Morningstar have coined the witty term flowmageddon, in this article, for the on-going outflows that many in the active asset management sector are experiencing. In the US, passive equity funds have doubled their market share over the past decade and now make up over 40% of invested assets whilst bond fund assets have grown to over a quarter of the market, as the graph below shows.
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The competition from passive investments such as ETFs has forced fees down for active managers. As per this FT article, Tim Guinness, chief investment officer of Guinness Global Money Managers Fund commented that “the days of great prosperity for active fund management may be behind us”. In other words, flowmageddon is leading to paymageddon!
According to this recent Economist article, the future for many active asset managers does not look too bright given the costs of increased regulation, such as the new fiduciary rules from the Department of Labour in the US, and the increased ability of technology to replicate complex investment strategies without the need for a load of vastly overpaid investment managers . Given that the majority of active managers consistently fail to beat their benchmarks after fees, the on-going shakeup is no bad thing.
Posted in Equity Market
Tagged active asset management, active managers, advances in technology, benchmarks, digital technologies, ETF, exchange traded funds, fintech, Flowmageddon, increased regulation, institutional investors, investing ideas, investment ideas, investment risks, investment strategy, market share, Morningstar, passive asset management, passive funds, passive managers, paymageddon, technology, Tim Guinness
The onset of a wobbly tooth from a year old crown caused me to have a look at Sirona Dental Systems (SIRO) again. I last blogged on it in August 2014 here. SIRO has had a good run since then moving from around $80 to $109 today. The recent increase is due to the announcement in September of a merger of equals with DENTSPLY which is expected to close in Q1 2016.
SIRO, with 65% of its revenues outside of the US, felt the impact of the dollar strength with flat line revenue growth in 2015 (year ending in September). In local currencies, SIRO achieved 9.8% growth which was broad based across the US and international markets with respective growth at 9.2% and 10%. Despite the FX headwind, and a volatile Q2, operating margins were impressive, as the graph below shows. Operating cash-flow after capital expenditure has also been strong closely running at approximately 65% of operating income.
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DENTSPLY (ticker XRAY) is a larger company in revenue terms with lower operating margins and a focus on dental consumable products. Dental specialty products such as endodontic (root canal) instruments and materials, implants and related products, bone grafting materials, 3D digital scanning and treatment planning software, dental and orthodontic appliances and accessories make up approximately 50% of revenues. Dental consumable products such as dental anesthetics, prophylaxis paste, dental sealants, impression materials, restorative materials, tooth whiteners and topical fluoride make up approx 30% of sales. The rest of sales are split between dental laboratory products and consumable medical device products. Geographically DENTSPLY also sells its products globally with 65% outside the US. DENTSPLY’s historical results (with assumed Q4 to December for 2015) are as below and the net cash-flow profile of DENTSPLY relative to operating income is similar to SIRO in recent years.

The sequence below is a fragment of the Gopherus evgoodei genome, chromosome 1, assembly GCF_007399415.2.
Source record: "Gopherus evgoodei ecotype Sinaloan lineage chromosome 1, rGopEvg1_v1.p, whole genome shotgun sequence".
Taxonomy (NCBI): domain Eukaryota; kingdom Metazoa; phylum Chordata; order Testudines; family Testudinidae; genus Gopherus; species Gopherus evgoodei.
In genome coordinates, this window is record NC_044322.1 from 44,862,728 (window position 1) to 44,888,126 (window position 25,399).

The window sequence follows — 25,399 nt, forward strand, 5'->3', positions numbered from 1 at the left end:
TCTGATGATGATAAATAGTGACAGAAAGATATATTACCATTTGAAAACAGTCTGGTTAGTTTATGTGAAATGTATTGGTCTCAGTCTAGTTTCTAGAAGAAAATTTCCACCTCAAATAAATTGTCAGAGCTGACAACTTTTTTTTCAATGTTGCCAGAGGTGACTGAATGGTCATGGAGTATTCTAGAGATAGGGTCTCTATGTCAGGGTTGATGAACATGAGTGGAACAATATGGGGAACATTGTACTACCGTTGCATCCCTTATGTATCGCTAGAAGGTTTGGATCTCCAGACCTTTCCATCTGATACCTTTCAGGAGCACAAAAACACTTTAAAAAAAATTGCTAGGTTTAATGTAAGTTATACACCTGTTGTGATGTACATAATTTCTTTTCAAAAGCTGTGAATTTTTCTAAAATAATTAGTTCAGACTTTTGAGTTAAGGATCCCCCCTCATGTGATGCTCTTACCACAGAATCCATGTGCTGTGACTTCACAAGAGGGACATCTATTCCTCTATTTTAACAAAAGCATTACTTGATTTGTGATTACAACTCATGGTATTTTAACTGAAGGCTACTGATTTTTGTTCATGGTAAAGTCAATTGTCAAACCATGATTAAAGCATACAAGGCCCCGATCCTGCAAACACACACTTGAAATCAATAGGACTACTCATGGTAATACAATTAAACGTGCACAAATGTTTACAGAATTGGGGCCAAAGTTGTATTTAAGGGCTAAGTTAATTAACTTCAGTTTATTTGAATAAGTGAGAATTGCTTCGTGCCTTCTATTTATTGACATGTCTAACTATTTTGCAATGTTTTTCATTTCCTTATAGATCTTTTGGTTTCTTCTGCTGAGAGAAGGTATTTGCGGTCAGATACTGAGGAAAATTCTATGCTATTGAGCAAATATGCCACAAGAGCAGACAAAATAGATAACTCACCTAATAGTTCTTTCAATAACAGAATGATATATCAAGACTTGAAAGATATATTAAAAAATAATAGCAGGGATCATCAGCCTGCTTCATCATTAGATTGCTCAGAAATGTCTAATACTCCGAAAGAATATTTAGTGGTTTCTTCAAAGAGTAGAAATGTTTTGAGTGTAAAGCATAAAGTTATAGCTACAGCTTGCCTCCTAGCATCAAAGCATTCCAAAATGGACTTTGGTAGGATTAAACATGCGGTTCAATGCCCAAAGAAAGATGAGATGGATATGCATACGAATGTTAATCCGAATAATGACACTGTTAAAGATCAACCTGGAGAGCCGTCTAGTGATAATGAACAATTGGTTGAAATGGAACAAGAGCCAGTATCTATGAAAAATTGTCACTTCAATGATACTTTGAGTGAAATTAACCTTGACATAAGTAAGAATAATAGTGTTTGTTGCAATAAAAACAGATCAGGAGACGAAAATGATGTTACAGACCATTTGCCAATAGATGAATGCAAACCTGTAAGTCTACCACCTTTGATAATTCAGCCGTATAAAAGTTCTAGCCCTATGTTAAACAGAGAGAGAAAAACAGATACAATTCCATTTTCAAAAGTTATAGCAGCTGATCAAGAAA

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The investor presentation on the merger highlights further details. One interesting angle on the investment thesis is that the combined company is a good play on the aging population trend in the developed world. The $21 billion global dental market (of which the merged firm will have approximately 18%) is represented at increasing one to two times GDP. The plan also allows for a $500 million share buy-back programme post-closing with $125 million of operating costs savings (or approx 3% of operating margin based upon combined revenues) expected.
SIRO has approximately $500 million in cash with little debt. Goodwill and intangibles make up approximately 40% of SIRO’s total assets. DENTSPLY on the other hand has approximately $230 million in cash with $700 million in debt. Goodwill and intangibles make up nearly 60% of DENTSPLY’s total assets.
Based upon 5% top-line growth, my rough estimates for 2016 for the combined entity are a 21% operating margin post savings or approximately $830 million of operating income and $560 million of net income. Assuming 250 million shares (not taking the buy-back into account) I estimate an EPS of approximately $2.40. These are real back of the envelop calculations so I would caution against any rash conclusions. They do indicate a 25 times multiple of XRAY’s current share price around $60 which looks to me stretched given the integration risks. Still it’s a name for the watch list to monitor and wait for a better entry point.
In the meantime, it’s back to the dentist with this wobbly tooth.
Posted in Investing Ideas
Tagged advances in technology, dental CAD/CAM systems, dental instruments, dental sector, financial crisis, information technologies, Investing, investing ideas, investment ideas, shareholder returns, shareholder value, Sirona Dental, Sirona Dental Systems, stockmarket valuation, technology, technology advances, technology earnings